We are a republic
“Trump and the Republicans are destroying our democracy” is being said over and over again by those who hate Trump and the Republicans. In the Statesman of Aug. 12, commentary by Colbert L. King based on polling information declares that “Republicans standing up for the end of democracy” and “the views of rank-and-file Republicans, captured in voter surveys, are nothing less than galling.” What’s galling is that Democrats or non-Republicans are complaining about the loss of their democracy. Is this one of those things that if it is repeated often enough that it becomes the truth? I ask this because our form of government is a constitutional republic, not a democracy. Maybe this is why a lot of our public schools don’t have students recite the Pledge of Allegiance every morning. It’s not about God being part of it, it’s because it reminds all that recite it that we are a republic with a Constitution as our guide. I would also like to point out that in a democracy, 51 percent of the people rule (majority rule), while our system takes into account 100 percent of the people. Compassion has a seat at the table also.
Mark W. Floyd Sr., Boise
I’m greatly concerned about a proposal to transport nuclear waste from Hanford, Wash., to the Idaho National Laboratory near Arco. This 890-acre site in the beautiful high desert sits above the voluminous Eastern Snake Plain Aquifer. The aquifer provides water to Southern Idaho cities for drinking and farmers for irrigation. Nuclear waste has been carelessly stored at INL in the past when boxes and barrels were dumped in earthen floor pits. The 1995 nuclear waste agreement between Governor Batt and the federal government requires this waste to be treated to minimize its danger and then shipped to New Mexico. In April 2018, a few of these “safe” barrels of waste ruptured. The radioactivity was contained on-site, but the outcome could’ve been much worse. It’s taken decades to correct nuclear waste handling mistakes at INL, and the last thing Idaho needs is 7,000 additional cubic meters of nuclear waste.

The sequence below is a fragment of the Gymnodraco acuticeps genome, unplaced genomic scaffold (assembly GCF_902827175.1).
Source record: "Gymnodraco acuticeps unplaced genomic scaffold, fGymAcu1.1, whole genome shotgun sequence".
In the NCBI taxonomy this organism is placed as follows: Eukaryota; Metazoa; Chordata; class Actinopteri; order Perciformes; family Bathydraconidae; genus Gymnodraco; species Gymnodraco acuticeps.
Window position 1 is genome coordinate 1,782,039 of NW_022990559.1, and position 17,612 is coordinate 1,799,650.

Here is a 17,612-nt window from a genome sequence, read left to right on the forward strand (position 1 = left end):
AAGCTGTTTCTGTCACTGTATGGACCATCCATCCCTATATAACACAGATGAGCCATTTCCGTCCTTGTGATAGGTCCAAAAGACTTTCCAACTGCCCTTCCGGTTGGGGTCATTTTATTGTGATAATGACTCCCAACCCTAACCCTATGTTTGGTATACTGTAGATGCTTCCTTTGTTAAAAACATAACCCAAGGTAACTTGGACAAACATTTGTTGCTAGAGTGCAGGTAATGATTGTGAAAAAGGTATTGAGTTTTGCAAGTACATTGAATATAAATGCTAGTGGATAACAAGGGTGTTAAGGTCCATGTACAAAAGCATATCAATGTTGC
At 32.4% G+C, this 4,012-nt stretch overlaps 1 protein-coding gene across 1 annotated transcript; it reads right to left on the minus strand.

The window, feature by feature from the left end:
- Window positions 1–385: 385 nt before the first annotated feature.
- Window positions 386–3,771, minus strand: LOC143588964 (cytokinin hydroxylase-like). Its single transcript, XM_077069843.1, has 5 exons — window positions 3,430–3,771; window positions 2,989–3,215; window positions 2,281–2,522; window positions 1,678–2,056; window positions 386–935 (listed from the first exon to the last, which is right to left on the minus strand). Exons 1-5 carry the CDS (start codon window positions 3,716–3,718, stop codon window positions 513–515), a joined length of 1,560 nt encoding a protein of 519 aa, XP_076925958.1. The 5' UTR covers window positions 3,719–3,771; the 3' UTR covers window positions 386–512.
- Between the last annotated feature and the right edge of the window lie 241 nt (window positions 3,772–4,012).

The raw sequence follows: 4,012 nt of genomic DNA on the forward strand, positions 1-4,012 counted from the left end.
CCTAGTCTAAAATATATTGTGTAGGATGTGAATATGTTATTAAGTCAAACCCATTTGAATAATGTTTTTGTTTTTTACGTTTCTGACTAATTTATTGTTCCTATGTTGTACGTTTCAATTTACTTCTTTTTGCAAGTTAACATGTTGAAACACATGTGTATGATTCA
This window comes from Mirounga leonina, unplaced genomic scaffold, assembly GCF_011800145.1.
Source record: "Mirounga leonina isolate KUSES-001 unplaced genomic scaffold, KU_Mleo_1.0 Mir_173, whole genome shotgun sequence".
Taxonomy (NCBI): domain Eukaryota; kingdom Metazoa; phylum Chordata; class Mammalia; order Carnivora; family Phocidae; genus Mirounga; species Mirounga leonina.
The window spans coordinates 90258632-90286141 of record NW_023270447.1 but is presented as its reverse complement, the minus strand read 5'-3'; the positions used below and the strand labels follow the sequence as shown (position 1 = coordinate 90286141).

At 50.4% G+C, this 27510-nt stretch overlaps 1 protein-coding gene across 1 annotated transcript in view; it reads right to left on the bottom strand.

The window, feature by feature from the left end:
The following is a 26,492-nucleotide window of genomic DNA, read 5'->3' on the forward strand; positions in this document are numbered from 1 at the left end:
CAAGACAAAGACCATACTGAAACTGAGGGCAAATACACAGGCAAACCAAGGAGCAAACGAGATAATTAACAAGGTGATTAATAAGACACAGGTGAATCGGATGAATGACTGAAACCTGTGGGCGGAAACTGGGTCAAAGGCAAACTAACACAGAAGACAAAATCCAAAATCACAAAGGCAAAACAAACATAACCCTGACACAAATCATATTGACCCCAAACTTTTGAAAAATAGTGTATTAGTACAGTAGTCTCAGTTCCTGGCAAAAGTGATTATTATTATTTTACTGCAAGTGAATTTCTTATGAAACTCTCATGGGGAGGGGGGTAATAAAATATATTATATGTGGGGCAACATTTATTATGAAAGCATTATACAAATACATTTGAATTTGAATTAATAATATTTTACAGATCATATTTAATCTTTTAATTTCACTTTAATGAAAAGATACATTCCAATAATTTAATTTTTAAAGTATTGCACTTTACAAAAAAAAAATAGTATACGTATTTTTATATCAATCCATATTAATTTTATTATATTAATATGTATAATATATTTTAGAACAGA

As a grandmother and a professional who worked in the field of developmental disabilities with infants, young children and their families for over 30 years, I’m concerned about potential radioactive exposures to expectant mothers, infants and young children. Please join me in opposing the proposal to bring more nuclear waste to Idaho. Sign the petition to Attorney General Lawrence Wasden at www.dontwasteidaho.com
Mary Jones, Boise
After consulting hundreds of psychiatrists about Trump Derangement Syndrome (TDS), they informed me it was primarily the result of BOTT Syndrome. BOTT is relatively new syndrome and stands for Baby On The Throne.
This syndrome starts when a child is put in a position of leadership. This leader has no inner core, a fractured ego and no degree of empathy. Often the child is sent away to military school and doesn’t have the guidance of a nurturing mother. Because of the fragile sense of self, the childish leader mocks the disabled, calls people “dogs” and lashes out in a fit of rage. Constant exaggeration and gloating are a hallmark of BOTT Syndrome. In adolescence the BOTT Syndrome person cannot control their impulses.
When the BOTT Syndrome person perceives a threat, they feel a need to strike out 10 times harder. As George Will stated, they are “a floundering inarticulate jumble of gnawing insecurities.”
One would feel a sense of pity for the person with BOTT Syndrome if they weren’t so sad.
Beverly Ludders, Boise